The hidden success story in housing
Homebuilder shares are slumping this year, but the companies that make the goods for new homes are soaring.
The dichotomy between the housing stocks and the stocks of companies that make goods that go into new homes is about as stark as I can remember. And the disparity is growing.
You take high-quality home-related stocks like Masco (MAS), up 25%, Home Depot (HD), up 24%, and Lowe's (LOW), up 38% for the year and you compare them with homebuilders like Pulte (PHM), down 3%, Toll Brothers (TOL), flat, Lennar (LEN), down 9%, and DR Horton (DHI), off 6%, and you might as well be talking about two totally unrelated industries.
That's because they are two different industries. One's related to confidence, credit, cost of building homes and interest rates and the other is just about pent-up demand to spend on a house you already own, knowing that your house is done going down in value.
I think that the confusion over these two parts of the housing story is what has kept a lot of people out of Whirlpool (WHR), up 44%, or Masco or Fortune Brands (FBHS), up 45%. Investors just don't believe that they aren't a tandem, that they aren't handcuffed.
It's still one more example of a changed market that people don't understand has occurred. The housing stocks haven't done much at all year. They didn't do much ahead of the interest-rate spike and they have done much since. I think that's because they are still expensive relative to earnings. They ran up so much going into the year that they will have to stay put and the fall will have to be a good selling season if they are even going to maintain their current price levels. I don't think it will turn out to be so because of the sequester, debt ceiling and budget shutdown debacles.
But the housing-related stocks were standouts coming in to the year and then got hammered only with the sudden rate increase. Ever since, then they have slowly but surely come back as the 10-year drifted below the 2.5% level. I think these stocks are now, to a degree, vulnerable again if rates tick up to 2.75% -- as they appeared to be during the end of last week's session -- but that they are benefiting from a consumer that has a predilection for hard goods over soft goods. I don't see that changing anytime soon.
I expect the housing stocks to continue to perform poorly for the rest of the year, given the damaged psyche of the consumer thanks to Washingtonian bungling.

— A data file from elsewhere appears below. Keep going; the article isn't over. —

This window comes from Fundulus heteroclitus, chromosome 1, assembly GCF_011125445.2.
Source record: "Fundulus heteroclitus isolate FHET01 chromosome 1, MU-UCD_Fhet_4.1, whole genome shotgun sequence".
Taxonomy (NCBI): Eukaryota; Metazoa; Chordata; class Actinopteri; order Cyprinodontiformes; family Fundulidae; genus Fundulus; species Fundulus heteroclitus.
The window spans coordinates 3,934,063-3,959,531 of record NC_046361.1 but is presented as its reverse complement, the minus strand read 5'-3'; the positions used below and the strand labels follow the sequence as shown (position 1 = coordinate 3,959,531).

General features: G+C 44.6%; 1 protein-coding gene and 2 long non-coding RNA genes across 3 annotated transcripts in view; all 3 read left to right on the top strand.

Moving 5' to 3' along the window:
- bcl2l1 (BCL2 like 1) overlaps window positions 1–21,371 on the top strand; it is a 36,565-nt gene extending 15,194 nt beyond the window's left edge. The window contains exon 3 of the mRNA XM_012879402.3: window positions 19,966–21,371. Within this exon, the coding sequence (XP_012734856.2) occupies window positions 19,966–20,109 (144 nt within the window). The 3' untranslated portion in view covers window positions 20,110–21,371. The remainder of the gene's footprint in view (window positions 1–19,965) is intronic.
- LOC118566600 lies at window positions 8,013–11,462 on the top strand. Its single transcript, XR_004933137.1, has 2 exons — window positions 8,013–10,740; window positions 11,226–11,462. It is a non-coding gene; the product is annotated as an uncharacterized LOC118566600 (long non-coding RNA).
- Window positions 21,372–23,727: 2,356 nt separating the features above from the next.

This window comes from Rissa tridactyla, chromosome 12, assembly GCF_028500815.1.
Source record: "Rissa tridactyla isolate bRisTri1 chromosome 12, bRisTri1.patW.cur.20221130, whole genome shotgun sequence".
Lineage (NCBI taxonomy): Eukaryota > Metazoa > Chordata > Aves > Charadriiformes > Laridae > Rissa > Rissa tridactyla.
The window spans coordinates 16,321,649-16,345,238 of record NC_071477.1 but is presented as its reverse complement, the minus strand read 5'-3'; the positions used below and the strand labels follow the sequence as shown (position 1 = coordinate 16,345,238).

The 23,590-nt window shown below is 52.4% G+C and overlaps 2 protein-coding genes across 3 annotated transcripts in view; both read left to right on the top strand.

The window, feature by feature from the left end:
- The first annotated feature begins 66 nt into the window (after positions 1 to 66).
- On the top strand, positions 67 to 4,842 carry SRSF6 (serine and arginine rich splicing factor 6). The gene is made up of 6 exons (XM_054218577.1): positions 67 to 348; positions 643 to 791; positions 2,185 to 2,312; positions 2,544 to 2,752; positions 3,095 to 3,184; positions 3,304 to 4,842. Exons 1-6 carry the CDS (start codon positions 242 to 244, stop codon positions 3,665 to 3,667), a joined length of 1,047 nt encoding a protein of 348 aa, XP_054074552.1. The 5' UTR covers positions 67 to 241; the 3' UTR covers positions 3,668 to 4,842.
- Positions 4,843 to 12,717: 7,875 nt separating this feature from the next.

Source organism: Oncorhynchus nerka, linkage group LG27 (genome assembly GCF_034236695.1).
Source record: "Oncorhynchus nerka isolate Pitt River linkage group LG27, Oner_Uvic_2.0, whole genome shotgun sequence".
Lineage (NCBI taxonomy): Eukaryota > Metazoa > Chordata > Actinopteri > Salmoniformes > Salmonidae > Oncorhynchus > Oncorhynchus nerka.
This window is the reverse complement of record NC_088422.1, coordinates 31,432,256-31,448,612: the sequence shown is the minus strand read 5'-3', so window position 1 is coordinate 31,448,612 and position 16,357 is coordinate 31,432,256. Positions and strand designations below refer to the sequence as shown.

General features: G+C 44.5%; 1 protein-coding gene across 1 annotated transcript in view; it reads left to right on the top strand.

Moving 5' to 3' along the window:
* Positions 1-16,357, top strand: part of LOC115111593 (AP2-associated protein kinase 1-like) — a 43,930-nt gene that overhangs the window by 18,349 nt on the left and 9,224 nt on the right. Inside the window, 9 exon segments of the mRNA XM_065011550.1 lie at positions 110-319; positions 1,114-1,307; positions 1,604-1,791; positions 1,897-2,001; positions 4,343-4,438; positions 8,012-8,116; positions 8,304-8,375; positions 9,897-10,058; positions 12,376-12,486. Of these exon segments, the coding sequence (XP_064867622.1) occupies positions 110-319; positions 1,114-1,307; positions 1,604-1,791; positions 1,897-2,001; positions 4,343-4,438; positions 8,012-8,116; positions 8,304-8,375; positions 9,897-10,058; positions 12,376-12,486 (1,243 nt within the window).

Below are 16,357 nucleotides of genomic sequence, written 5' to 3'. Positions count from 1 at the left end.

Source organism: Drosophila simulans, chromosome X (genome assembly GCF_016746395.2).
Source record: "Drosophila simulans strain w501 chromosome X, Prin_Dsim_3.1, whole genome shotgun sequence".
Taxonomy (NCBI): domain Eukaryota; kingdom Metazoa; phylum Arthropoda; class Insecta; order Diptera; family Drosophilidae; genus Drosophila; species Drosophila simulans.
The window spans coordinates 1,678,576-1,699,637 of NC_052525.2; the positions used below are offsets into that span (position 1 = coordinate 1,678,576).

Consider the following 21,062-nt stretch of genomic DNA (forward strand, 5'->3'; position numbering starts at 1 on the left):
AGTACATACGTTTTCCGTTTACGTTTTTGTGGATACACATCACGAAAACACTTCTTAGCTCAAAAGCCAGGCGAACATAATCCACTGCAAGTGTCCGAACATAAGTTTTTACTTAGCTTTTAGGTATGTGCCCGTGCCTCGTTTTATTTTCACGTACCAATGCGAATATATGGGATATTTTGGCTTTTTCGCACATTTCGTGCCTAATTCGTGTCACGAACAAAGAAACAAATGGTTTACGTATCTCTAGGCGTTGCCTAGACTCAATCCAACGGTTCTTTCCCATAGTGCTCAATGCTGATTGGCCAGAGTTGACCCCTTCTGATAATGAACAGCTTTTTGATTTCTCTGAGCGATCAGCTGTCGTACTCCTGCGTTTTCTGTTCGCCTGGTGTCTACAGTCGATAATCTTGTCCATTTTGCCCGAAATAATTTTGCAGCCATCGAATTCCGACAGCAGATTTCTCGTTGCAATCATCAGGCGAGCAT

But I think consumer spending on his or her home is not going to let up, even as the stocks will go down based on a rate rise if it continues. I think the opportunity in the sector comes if rates back up to 2.80% and the housing-related stocks get hit again. Then you have to pounce because the earnings will be unimpeded, even as the stocks say they should be.
They won't be and that's why they are buys.
My favorite? It's Lowe's because the chain has gotten it together and closed the gap with Home Depot for the first time in decades. But Home Depot will be no slouch either and I expect it to pause and go higher still.
But the homebuilders? I still see no reason to own them. Their multiples aren't so low, their sales prospects aren't so high that they can be considered either value or growth stocks. Only time or price can solve those and that's something nobody wants to wait around for anymore, especially if there's no dividend protection or, for that matter, protection from Washington if you own these underperforming stocks going into 2014.
Action Alerts PLUS, which Cramer co-manages as a charitable trust, is long LOW.
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Last time I checked, Lowe's and HD didn't make anything, they just sell stuff. And they sell more stuff that goes into existing homes than goes into new homes. So to suggest there's some kind of disconnect between homebuilder stocks doing poorly and home improvement retailers doing well is just stupid.
Don't think I'd want to own any homebuilder stocks right now. The price of building materials is really going up fast, and interest rates are headed north, too. And there's still plenty of existing homes on the market. There's better plays out there, like the retailers, lumber companies, tool companies, DuPont, etc... Why be exposed to just a homebuilder when you can own companies that profit from both new and renovation construction?
If a Rental Backed Securtiy is rent-to-own it doesn't sound much different than a mortgage. Except if you take away the prepay risk and just pay flat rent without ever prepaying your mortgage, well equity quickly disappears from the borrower and magically re-appears in the pockets of the investor. Granted nobody should prepay a mortgage if they snagged one under 4% but still! Traditionally you use your house as collateral for other loans, you gotta build up equity to do so!
This of course is another scheming way to shift wealth from middle class who hasn't recovered yet to the investing class who caused the great recession.
DLH:Sorry to burst your bubble but by the end of the month this website trouble will be over
and millions who couldn`t get insurance the last few years wll be signed up.Enjoy this time and
next month youcan dream up another scandal.Just keep the hopes for a market crash.The blondes
on Fox will say"Market crash?You mean the super markets were bombed?"
Now investors own more so they can charge more rent (rents are going up).
Where will the little people live Jim? when little people can't afford homes and the rent is too damn high.
I'm telling you - people have had enough, and I won't be surprised when the revolution happens.
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